Lessons learned as schools reopened

Gladys I. Cruz

Last month, we reopened public schools across our region and state. This is an opportune time to reflect on this collective experience and what we learned during the past seven and a half months. We learned that:

n Closing our schools in March was the “easiest hard decision” we could make. Reopening them was much harder.

n Reopening brought out a range of emotions, but we wanted to bring back as many students as we could within the physical limitations of our space and preferences of parents.

n School leaders spent countless hours and unbudgeted sums of money planning for reopening, based on state guidance and in consultation with county departments of health.

n Parents carefully weighed personal situations to decide on in-person or remote learning — making the best decision for their families.

n Students, staff, and families adjusted well to the new normal, including following the new safety protocols and changes to school operations.

n Remote learning was possible, but not without its challenges. Moreover, teaching or working at home while providing child care or teaching our own kids was difficult.

n Some families were better positioned for remote learning while others lacked the technology — something that widened the digital divide and achievement gap.

n Some students are not actively engaged in their learning; we need to reach these learners and families before it is too late.

n Some parents expressed concerned about increased screen time during the day — and sought non-digital activities.

n Parents became true partners in their children’s learning. While this has added additional demands, it has broken down barriers that may have existed — something that I hope will continue in a post-COVID world.

n The average parent’s science and math knowledge ends at about the sixth-grade level (according to research) and technology was often the biggest challenge of remote learning.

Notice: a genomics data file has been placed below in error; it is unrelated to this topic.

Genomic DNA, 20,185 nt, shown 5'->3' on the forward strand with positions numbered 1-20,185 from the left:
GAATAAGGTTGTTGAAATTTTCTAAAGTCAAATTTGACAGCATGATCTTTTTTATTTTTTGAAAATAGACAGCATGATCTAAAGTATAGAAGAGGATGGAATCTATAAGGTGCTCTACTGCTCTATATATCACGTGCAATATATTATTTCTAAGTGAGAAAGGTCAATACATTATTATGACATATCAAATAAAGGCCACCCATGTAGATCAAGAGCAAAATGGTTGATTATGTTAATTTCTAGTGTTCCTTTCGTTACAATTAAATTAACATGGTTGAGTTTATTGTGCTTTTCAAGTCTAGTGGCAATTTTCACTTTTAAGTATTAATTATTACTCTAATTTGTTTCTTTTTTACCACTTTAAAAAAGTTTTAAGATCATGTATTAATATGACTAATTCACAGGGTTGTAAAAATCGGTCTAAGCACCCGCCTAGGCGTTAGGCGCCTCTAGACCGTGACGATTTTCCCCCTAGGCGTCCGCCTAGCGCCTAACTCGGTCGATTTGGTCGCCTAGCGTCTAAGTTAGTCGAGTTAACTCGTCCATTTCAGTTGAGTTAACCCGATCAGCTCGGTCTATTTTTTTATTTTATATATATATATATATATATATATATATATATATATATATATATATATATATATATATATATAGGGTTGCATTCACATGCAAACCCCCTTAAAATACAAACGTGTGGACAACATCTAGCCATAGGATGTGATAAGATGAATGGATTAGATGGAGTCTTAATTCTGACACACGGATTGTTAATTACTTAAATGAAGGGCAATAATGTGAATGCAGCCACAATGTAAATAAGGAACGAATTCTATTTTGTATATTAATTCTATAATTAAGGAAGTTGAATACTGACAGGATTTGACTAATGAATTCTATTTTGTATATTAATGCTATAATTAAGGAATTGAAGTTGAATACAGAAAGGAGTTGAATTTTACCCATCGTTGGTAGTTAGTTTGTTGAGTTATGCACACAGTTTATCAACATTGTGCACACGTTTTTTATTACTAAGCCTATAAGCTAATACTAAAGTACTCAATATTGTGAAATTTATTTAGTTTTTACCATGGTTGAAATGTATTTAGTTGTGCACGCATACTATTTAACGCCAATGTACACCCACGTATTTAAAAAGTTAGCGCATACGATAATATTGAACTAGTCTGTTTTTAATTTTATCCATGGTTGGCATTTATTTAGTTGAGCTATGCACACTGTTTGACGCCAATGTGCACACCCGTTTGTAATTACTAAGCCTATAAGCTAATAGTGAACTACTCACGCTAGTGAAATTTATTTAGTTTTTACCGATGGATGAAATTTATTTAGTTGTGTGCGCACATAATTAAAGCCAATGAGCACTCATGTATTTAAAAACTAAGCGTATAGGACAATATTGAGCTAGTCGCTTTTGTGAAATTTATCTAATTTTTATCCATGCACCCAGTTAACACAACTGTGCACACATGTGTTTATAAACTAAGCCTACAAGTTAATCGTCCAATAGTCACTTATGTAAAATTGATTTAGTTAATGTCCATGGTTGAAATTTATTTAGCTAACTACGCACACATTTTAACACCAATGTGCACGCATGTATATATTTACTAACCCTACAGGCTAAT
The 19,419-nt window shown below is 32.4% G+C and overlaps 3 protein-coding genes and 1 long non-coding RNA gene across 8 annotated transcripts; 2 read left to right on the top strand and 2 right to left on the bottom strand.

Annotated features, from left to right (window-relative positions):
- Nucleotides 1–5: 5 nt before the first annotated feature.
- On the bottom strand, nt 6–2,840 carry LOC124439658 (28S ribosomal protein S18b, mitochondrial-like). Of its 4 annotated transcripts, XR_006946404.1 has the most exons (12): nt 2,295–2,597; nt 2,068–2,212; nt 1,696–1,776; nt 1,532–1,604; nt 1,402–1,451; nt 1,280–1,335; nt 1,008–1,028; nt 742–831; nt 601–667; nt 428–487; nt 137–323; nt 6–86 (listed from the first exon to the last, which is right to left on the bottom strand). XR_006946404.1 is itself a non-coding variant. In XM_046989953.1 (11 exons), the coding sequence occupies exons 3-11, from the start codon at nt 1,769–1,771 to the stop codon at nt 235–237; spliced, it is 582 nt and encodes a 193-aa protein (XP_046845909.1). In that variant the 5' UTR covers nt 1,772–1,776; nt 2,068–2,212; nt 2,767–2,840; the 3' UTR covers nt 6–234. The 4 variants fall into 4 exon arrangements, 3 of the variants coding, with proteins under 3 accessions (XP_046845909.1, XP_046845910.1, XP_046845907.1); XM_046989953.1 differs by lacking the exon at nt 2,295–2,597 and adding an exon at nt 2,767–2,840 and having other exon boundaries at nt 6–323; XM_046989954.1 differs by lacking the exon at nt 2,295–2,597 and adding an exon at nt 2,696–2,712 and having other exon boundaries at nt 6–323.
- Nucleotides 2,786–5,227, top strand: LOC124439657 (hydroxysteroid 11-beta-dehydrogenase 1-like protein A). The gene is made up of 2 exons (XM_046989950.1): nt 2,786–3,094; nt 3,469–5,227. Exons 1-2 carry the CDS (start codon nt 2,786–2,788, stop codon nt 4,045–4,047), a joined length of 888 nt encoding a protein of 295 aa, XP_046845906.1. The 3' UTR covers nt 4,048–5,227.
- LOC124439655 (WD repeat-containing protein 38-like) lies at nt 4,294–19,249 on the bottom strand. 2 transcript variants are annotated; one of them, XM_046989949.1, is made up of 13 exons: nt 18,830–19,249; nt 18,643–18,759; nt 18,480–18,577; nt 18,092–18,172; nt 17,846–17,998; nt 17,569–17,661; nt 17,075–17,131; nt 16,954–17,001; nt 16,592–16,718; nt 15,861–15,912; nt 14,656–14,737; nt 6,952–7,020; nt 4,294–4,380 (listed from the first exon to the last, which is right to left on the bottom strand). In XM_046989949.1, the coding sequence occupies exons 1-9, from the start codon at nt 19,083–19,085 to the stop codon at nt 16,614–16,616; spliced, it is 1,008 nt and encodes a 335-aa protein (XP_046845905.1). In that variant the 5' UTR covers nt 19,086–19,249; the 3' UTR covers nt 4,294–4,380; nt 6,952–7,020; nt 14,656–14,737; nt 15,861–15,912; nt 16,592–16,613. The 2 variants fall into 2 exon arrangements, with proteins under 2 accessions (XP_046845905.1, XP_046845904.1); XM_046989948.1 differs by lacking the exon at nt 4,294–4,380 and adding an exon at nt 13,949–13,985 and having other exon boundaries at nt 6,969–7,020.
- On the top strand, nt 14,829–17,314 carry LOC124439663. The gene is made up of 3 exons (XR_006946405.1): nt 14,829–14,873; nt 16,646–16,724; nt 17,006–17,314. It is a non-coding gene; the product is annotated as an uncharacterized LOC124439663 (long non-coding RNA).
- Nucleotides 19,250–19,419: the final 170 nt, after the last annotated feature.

n We face increased mental health concerns — and need to support the social emotional well-being of children and adults alike.

n The return of in-person instruction did not always address feelings of isolation. A/B hybrid schedules and remote learning may keep some youngsters from seeing their friends. At the same time, socialization or group activities are different, and more students are keeping to themselves.

n Public support of education was strong with a record number of voters and school budgets passed this year; 98.4% of budgets passed across the state with a voter mail-in turnout three to eight times more than previous years.

n There is a greater appreciation for the importance of our public schools and their role in our democracy and economy. Public education is an investment in the future of our youth and communities, one that will continue to pay dividends for the rest of their lives.

n Some systems changed their learning model or cut/furloughed staff in anticipation of 20% aid cuts. Our schools need more certainty with funding, and we need the federal government to do its part.

n Many are exhausted but we have been able to spend more time with our immediate family, a precious gift. We need to celebrate small and large victories alike — and value what is most important to us.

n Pandemics can bring out the best and worst in people. It was heartening to see how communities came together to support those in need. It was disheartening to see the spread of divisiveness, hateful rhetoric, and misinformation.

n You can see the joy of staff and students’ “happy eyes” — adults and children alike are happy to be back in school.

n Schools are doing their best to keep students engaged regardless of model — in-person, remote, or hybrid.

n Keeping our buildings open amid the pandemic will be much harder. It is critical that we remain flexible, adaptive, and patient as we prepare for the return of flu season.

Please continue to wear face masks, physically distance, wash your hands, avoid crowds and travel to high infection rate areas, and stay home if you are sick. Ultimately, how well we do this individually and collectively will determine whether we can continue to keep our schools open as intended — and as we desire for our students.

Dr. Gladys I. Cruz is the district superintendent of Questar III, the Board of Cooperative Educational Services (BOCES) serving school districts in Rensselaer, Columbia and Greene counties.

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